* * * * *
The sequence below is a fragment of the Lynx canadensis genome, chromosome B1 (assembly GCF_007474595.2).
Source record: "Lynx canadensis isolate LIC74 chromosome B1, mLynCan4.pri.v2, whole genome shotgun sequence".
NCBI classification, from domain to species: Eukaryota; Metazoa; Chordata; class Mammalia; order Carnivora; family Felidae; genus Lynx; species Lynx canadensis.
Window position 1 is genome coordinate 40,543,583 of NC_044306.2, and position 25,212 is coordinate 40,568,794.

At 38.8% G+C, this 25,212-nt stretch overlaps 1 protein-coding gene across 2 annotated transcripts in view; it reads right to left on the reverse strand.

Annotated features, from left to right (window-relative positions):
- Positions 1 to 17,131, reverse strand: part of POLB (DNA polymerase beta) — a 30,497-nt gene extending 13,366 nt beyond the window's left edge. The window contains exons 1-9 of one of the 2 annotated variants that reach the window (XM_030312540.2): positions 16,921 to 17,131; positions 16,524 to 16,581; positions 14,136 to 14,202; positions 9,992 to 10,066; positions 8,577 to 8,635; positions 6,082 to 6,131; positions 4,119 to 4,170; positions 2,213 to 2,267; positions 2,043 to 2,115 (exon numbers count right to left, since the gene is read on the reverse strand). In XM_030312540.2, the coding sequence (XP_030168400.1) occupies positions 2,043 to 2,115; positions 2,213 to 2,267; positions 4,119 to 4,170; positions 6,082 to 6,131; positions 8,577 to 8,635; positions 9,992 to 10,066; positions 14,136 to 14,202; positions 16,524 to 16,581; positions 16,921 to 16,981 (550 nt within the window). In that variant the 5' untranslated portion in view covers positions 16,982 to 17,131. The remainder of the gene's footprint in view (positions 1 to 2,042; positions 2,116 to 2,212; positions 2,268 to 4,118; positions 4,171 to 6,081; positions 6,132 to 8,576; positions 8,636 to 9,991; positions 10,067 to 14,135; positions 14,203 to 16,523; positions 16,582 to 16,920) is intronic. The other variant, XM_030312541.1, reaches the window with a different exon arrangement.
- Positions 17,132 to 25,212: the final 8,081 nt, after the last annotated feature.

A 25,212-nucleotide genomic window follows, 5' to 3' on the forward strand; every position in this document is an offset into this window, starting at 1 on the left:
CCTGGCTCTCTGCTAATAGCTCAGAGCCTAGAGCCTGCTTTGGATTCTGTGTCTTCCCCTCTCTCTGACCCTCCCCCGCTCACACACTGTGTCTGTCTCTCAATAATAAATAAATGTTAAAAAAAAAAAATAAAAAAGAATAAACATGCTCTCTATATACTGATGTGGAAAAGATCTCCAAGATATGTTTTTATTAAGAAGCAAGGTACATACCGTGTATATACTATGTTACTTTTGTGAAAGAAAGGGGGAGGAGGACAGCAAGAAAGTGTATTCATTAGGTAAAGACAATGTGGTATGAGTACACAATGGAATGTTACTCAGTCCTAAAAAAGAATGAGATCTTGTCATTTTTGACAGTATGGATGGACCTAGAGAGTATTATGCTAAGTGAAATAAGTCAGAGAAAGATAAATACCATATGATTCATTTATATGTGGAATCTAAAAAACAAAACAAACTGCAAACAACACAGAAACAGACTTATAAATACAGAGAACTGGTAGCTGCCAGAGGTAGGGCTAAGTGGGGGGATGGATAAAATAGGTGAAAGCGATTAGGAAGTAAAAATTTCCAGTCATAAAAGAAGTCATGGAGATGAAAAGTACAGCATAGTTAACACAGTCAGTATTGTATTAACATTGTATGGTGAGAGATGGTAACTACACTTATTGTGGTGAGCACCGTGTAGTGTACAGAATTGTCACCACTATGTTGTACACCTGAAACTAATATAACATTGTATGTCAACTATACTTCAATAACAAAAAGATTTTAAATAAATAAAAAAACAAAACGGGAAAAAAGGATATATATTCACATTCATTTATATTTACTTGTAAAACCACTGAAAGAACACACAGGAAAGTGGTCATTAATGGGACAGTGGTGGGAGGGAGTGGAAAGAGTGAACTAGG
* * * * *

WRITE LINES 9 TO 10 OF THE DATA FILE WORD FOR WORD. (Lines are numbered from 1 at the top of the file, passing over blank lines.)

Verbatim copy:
A 25,212-nucleotide genomic window follows, 5' to 3' on the forward strand; every position in this document is an offset into this window, starting at 1 on the left:
CCTGGCTCTCTGCTAATAGCTCAGAGCCTAGAGCCTGCTTTGGATTCTGTGTCTTCCCCTCTCTCTGACCCTCCCCCGCTCACACACTGTGTCTGTCTCTCAATAATAAATAAATGTTAAAAAAAAAAAATAAAAAAGAATAAACATGCTCTCTATATACTGATGTGGAAAAGATCTCCAAGATATGTTTTTATTAAGAAGCAAGGTACATACCGTGTATATACTATGTTACTTTTGTGAAAGAAAGGGGGAGGAGGACAGCAAGAAAGTGTATTCATTAGGTAAAGACAATGTGGTATGAGTACACAATGGAATGTTACTCAGTCCTAAAAAAGAATGAGATCTTGTCATTTTTGACAGTATGGATGGACCTAGAGAGTATTATGCTAAGTGAAATAAGTCAGAGAAAGATAAATACCATATGATTCATTTATATGTGGAATCTAAAAAACAAAACAAACTGCAAACAACACAGAAACAGACTTATAAATACAGAGAACTGGTAGCTGCCAGAGGTAGGGCTAAGTGGGGGGATGGATAAAATAGGTGAAAGCGATTAGGAAGTAAAAATTTCCAGTCATAAAAGAAGTCATGGAGATGAAAAGTACAGCATAGTTAACACAGTCAGTATTGTATTAACATTGTATGGTGAGAGATGGTAACTACACTTATTGTGGTGAGCACCGTGTAGTGTACAGAATTGTCACCACTATGTTGTACACCTGAAACTAATATAACATTGTATGTCAACTATACTTCAATAACAAAAAGATTTTAAATAAATAAAAAAACAAAACGGGAAAAAAGGATATATATTCACATTCATTTATATTTACTTGTAAAACCACTGAAAGAACACACAGGAAAGTGGTCATTAATGGGACAGTGGTGGGAGGGAGTGGAAAGAGTGAACTAGG